New research, published in the scientific journal PLOS One, sheds further light on the issue and, in my opinion, strengthens the existing hypothesis.
Brian Dennis, professor at the University of Idaho, and William Kemp of the US Department of Agriculture, mathematically modelled colony growth and collapse and showed that population size could be the most important factor.
Dennis and Kemp appear to have confirmed a theory first proposed by Lee Dai, then a physics graduate student at MIT, who discovered in 2012 that when yeast colonies reach a small enough size (which they termed the tipping point), complete collapse is inevitable. Field trials in 2013 confirmed that this effect also occurred in honeybee colonies.
Dennis and Kemp link this with the Allee effect by noting that a honeybee colony functions almost as a single cooperative organism. Sufficient adult workers are required to tend the developing brood, so have a positive feedback loop whereby more adult bees in the hive allows recruitment of more adult workers and an increase in hive population (limited by the rate at which the queen can lay eggs).
Conversely, there is a minimum number of adult bees required, below which mortality is greater than recruitment and the colony quickly collapses. In ordinary conditions, this so-called ‘critical hive size’ is small – a population with as few as 1,000 bees (far less than the 10,000 bees in a typical commercial bee package) can thrive.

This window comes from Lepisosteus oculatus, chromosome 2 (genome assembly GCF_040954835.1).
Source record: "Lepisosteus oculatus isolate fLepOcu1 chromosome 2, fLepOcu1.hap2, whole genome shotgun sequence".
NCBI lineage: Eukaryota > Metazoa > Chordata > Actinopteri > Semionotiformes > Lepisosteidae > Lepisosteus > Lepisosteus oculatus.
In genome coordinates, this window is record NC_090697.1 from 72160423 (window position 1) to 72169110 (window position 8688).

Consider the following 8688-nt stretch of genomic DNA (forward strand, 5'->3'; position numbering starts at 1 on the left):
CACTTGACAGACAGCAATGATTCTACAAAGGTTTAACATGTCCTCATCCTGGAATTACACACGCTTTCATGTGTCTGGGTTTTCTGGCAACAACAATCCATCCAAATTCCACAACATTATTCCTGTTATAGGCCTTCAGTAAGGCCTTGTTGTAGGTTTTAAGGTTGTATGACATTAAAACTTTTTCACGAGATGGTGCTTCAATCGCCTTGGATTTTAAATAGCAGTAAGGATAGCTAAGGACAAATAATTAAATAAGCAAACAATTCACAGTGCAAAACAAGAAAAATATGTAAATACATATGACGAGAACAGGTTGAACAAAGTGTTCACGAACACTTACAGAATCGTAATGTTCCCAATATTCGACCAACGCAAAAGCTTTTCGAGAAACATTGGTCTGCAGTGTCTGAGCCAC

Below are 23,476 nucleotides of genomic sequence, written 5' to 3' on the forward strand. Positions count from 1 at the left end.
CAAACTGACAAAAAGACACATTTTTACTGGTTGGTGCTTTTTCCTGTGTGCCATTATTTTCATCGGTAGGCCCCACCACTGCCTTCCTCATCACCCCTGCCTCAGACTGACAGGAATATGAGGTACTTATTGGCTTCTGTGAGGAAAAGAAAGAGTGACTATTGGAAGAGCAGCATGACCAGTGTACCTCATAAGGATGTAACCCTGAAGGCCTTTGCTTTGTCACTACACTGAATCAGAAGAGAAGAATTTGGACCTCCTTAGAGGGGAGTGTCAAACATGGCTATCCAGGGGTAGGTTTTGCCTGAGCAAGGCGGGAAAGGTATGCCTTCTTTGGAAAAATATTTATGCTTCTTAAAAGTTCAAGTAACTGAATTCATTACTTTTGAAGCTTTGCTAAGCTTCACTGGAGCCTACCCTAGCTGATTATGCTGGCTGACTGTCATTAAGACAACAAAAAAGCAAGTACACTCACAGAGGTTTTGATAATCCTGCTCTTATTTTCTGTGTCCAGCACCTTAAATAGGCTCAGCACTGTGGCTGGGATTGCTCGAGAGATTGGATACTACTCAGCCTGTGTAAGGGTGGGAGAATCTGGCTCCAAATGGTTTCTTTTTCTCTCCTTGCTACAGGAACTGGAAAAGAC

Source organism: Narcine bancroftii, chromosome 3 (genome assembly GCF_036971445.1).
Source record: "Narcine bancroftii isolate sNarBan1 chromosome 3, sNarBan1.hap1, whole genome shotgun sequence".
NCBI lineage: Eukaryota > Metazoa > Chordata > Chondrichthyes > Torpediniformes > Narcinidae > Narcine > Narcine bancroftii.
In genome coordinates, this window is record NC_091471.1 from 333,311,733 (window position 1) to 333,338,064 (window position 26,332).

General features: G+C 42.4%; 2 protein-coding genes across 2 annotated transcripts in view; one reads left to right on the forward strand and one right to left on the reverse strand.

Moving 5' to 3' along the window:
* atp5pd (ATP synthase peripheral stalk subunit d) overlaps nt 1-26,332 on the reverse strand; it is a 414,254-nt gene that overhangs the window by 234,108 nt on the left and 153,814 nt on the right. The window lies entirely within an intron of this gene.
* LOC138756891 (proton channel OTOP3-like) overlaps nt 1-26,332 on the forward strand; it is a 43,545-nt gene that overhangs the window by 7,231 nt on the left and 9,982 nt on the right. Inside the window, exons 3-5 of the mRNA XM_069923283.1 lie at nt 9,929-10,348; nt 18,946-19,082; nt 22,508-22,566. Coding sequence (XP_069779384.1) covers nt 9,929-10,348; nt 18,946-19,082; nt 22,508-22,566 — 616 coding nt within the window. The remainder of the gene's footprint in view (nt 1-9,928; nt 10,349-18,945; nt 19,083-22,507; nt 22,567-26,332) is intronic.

Importantly, Dennis and Kemp found that external stressors (including reduced communications or foraging abilities, reduced egg laying, increased stage specific developmental times, increased mortality or decreased cooperative hive protection) can massively raise the critical hive size to above that of a typical colony, resulting in the rapid collapse of previously strong colonies.
Bees, just like students, like a crowd and an “undercrowded” hive will collapse just as quickly as an out of favour nightclub.
VitaFeed Gold is a great way to nourish and strengthen colonies suffering from all kinds of stresses and – unlike the tipple in nightclubs – your bees will still feel great the next day!
Commercial Development Manager at Vita